To understand how the location affects the ACL, let's suppose the administrator applied the above ACL on the F0/1 interface.

The following image shows this change.

ACL incorrect location

Now, this ACL is useless. This ACL instructs the router to block a packet if it arrives from the 10.0.0.0/8 network. A packet from the 10.0.0.0/8 will never enter from the F0/1 interface. The F0/1 interface is the default gateway of the Teachers segment. Since the network address of the Teachers segment is 20.0.0.0/8, all packets entering F0/1 will have a source address from the network 20.0.0.0/8.

This example shows how the correct location of the ACL is important. An ACL must be implemented on the interface that interacts with targeted traffic.

Direction

Now suppose, instead of using the source address in the ACL entry, the administrator mistakenly used the destination address. The modified ACL is given below.

If the destination address of a packet is from the network 10.0.0.0/8, discard the packet.

The administrator applied this ACL to the F0/0 interface of the router.

Will this ACL work?

The following image shows the new ACL.

ACL wrong direction

This ACL will not work. This ACL instructs the router to block the packets that are going to the network 10.0.0.0/8, not to the packets that are coming from the network 10.0.0.0/8. If you apply this ACL on the F0/0, the Students segment will be able to access all three segments but they will not be able to access the Students segment.

Order

As mentioned earlier, for each packet, the router checks ACL entries from top to bottom until a match is found. Once a match is found, it does not check the remaining entries for that packet. Let's understand this factor through the example.

The administrator wants to allow a user from the Teachers segment to access the server available in the Administrators segment. The IP address of the allowed user is 20.0.0.3/8. Apart from the allowed user, all remaining users must not be able to access the Administrators segment. For this, the administrator created the following ACL and applied it to the F0/1 interface of the router.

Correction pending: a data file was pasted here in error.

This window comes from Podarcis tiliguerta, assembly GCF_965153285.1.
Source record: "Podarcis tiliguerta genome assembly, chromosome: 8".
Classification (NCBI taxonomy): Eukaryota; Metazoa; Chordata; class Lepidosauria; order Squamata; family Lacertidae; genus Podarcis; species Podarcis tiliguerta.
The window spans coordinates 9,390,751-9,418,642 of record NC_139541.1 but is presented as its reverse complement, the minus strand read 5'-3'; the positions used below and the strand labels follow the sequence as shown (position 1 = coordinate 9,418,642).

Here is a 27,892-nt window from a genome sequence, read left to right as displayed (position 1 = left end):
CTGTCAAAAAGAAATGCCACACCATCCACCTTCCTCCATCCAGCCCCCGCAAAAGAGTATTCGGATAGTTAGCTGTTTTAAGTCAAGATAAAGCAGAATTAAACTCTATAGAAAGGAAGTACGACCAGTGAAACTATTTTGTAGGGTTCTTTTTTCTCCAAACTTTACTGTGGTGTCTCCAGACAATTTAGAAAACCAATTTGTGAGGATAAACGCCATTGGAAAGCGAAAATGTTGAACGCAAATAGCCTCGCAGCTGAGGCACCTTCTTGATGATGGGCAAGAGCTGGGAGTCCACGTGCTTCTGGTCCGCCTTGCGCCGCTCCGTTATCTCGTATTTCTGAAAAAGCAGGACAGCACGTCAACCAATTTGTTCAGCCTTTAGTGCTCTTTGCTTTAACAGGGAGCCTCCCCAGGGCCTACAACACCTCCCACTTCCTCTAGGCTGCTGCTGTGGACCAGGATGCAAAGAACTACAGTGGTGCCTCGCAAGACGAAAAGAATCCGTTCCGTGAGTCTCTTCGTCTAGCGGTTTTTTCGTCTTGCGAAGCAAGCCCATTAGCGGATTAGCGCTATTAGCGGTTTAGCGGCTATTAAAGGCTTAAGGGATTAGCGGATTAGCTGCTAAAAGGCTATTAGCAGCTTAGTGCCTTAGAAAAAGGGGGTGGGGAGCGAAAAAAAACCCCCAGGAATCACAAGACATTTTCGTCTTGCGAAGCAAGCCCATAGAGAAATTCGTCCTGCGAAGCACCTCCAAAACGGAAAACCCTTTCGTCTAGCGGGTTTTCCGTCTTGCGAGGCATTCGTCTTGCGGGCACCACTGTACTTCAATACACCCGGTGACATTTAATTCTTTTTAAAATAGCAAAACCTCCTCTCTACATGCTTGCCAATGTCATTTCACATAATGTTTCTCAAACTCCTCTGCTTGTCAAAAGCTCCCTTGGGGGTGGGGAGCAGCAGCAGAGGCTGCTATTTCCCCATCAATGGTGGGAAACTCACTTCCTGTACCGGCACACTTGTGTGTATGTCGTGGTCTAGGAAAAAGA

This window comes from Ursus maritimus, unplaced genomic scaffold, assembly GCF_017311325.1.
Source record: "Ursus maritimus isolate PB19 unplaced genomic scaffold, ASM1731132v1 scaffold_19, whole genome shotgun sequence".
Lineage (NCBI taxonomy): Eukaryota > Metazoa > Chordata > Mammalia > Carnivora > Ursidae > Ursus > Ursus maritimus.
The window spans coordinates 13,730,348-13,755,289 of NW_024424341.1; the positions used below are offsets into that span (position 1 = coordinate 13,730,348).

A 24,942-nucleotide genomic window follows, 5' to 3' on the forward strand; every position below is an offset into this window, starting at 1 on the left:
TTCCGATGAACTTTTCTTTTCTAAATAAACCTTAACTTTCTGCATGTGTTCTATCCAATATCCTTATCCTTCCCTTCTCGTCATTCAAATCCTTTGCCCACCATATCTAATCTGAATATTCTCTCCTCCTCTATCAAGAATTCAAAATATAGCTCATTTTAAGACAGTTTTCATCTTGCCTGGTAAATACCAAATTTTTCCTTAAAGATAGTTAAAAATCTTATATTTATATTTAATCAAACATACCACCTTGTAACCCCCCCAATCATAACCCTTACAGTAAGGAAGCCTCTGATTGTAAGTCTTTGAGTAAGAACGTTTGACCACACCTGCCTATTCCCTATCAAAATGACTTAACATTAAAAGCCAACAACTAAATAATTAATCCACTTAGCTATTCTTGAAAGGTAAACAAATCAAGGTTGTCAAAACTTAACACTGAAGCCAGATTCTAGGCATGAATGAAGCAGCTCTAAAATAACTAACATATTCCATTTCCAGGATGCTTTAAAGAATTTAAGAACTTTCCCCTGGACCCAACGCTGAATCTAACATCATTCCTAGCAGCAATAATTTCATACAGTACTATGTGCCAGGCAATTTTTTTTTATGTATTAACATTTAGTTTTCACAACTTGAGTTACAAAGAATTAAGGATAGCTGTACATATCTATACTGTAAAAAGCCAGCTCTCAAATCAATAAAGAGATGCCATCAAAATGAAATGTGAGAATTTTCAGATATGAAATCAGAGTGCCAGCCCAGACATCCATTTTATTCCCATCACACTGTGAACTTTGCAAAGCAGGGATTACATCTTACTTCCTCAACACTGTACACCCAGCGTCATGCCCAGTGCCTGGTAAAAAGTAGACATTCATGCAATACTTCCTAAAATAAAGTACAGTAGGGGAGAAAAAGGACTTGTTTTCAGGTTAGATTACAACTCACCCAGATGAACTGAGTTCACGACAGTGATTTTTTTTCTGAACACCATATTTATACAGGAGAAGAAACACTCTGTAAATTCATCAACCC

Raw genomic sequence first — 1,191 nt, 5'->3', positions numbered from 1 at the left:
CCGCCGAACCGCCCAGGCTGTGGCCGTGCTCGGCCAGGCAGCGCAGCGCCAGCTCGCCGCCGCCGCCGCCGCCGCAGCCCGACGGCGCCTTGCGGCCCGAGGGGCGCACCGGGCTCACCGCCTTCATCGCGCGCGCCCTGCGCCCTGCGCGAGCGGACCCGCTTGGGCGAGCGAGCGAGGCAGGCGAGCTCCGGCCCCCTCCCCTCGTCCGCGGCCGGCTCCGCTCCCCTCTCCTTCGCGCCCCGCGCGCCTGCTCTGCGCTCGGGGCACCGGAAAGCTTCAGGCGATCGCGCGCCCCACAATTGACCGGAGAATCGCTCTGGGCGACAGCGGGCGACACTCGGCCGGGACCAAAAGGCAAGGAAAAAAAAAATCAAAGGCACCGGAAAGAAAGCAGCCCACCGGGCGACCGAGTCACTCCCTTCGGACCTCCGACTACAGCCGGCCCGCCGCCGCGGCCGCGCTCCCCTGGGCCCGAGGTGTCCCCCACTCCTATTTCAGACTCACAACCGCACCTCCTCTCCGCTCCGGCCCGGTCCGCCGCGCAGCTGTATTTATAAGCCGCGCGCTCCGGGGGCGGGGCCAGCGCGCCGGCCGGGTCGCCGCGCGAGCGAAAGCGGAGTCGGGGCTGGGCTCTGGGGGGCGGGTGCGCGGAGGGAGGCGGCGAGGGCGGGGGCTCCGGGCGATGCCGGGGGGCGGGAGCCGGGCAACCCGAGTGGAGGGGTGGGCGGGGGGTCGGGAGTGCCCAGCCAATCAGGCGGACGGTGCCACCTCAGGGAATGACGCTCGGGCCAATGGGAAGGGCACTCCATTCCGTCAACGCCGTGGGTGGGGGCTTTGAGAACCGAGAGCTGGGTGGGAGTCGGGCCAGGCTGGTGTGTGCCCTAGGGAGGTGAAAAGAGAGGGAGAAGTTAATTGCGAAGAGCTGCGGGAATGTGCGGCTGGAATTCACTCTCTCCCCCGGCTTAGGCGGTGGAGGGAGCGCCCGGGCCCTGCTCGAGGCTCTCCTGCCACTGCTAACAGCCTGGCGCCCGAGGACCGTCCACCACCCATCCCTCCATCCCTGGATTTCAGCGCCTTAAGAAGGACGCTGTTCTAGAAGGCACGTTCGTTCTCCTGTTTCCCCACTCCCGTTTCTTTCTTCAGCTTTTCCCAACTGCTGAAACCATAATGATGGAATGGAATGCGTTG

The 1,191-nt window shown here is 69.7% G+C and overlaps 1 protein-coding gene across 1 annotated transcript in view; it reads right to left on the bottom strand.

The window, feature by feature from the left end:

Drop the packet if its source address belongs to the network 20.0.0.0/8
Allow the packet if its source address is 20.0.0.3/8

The following image shows this ACL.

ACL wrong orders

Will this ACL work?

No, this ACL will block all outgoing traffic from the Teachers segment. When a packet originated from the host 20.0.0.3/8 reaches the router, the router checks the entries of the applied ACL until a match is found.

The first line of the ACL says "drop the packet if its source address belongs to the network 20.0.0.3/8". Since the IP address 20.0.0.3/8 belongs to the network 20.0.0.0/8, the statement becomes true. The router executes the action that is associated with this statement. Since the action of this statement is the drop, the router drops the packet.

Even the second line of the ACL allows the host 20.0.0.3/8, but it will never be read and executed by the router.

The correct order to allow the host 20.0.0.3/8 will be the following.

Allow the packet if its source address is 20.0.0.3/8
Drop the packet if its source address belongs to the network 20.0.0.0/8

The following image shows the above ACL.

ACL correct direction and order

Now, this ACL will allow all packets that are originated from the host 20.0.0.3/8 but it will block all packets that are originated from other hosts of the network 20.0.0.0/8.

That's all for this tutorial. In this tutorial, we discussed how ACLs work. In the next tutorial, we will discuss the types of ACLs.

ComputerNetworkingNotes CCNA Study Guide How Access Lists work on Cisco routers